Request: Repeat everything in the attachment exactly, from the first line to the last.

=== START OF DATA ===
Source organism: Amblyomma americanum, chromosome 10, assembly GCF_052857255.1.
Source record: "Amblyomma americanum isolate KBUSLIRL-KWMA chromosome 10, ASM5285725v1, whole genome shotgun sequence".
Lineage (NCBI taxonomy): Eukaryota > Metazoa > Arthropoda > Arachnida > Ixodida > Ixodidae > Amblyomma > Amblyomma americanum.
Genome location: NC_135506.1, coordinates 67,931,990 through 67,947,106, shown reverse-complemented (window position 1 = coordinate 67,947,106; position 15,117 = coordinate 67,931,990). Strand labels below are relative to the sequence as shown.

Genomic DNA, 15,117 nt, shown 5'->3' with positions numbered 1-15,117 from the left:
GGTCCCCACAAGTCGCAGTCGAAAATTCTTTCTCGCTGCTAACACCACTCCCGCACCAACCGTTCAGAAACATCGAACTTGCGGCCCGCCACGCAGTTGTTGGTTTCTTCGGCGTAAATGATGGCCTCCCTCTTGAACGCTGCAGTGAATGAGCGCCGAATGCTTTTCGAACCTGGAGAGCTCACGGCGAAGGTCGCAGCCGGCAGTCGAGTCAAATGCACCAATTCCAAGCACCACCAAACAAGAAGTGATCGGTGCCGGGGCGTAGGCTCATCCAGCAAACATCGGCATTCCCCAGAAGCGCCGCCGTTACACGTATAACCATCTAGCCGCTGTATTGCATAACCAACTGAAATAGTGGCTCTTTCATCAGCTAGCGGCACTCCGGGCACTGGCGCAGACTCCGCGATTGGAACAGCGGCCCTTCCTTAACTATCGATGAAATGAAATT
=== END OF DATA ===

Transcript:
Source organism: Amblyomma americanum, chromosome 10, assembly GCF_052857255.1.
Source record: "Amblyomma americanum isolate KBUSLIRL-KWMA chromosome 10, ASM5285725v1, whole genome shotgun sequence".
Lineage (NCBI taxonomy): Eukaryota > Metazoa > Arthropoda > Arachnida > Ixodida > Ixodidae > Amblyomma > Amblyomma americanum.
Genome location: NC_135506.1, coordinates 67,931,990 through 67,947,106, shown reverse-complemented (window position 1 = coordinate 67,947,106; position 15,117 = coordinate 67,931,990). Strand labels below are relative to the sequence as shown.

Genomic DNA, 15,117 nt, shown 5'->3' with positions numbered 1-15,117 from the left:
GGTCCCCACAAGTCGCAGTCGAAAATTCTTTCTCGCTGCTAACACCACTCCCGCACCAACCGTTCAGAAACATCGAACTTGCGGCCCGCCACGCAGTTGTTGGTTTCTTCGGCGTAAATGATGGCCTCCCTCTTGAACGCTGCAGTGAATGAGCGCCGAATGCTTTTCGAACCTGGAGAGCTCACGGCGAAGGTCGCAGCCGGCAGTCGAGTCAAATGCACCAATTCCAAGCACCACCAAACAAGAAGTGATCGGTGCCGGGGCGTAGGCTCATCCAGCAAACATCGGCATTCCCCAGAAGCGCCGCCGTTACACGTATAACCATCTAGCCGCTGTATTGCATAACCAACTGAAATAGTGGCTCTTTCATCAGCTAGCGGCACTCCGGGCACTGGCGCAGACTCCGCGATTGGAACAGCGGCCCTTCCTTAACTATCGATGAAATGAAATT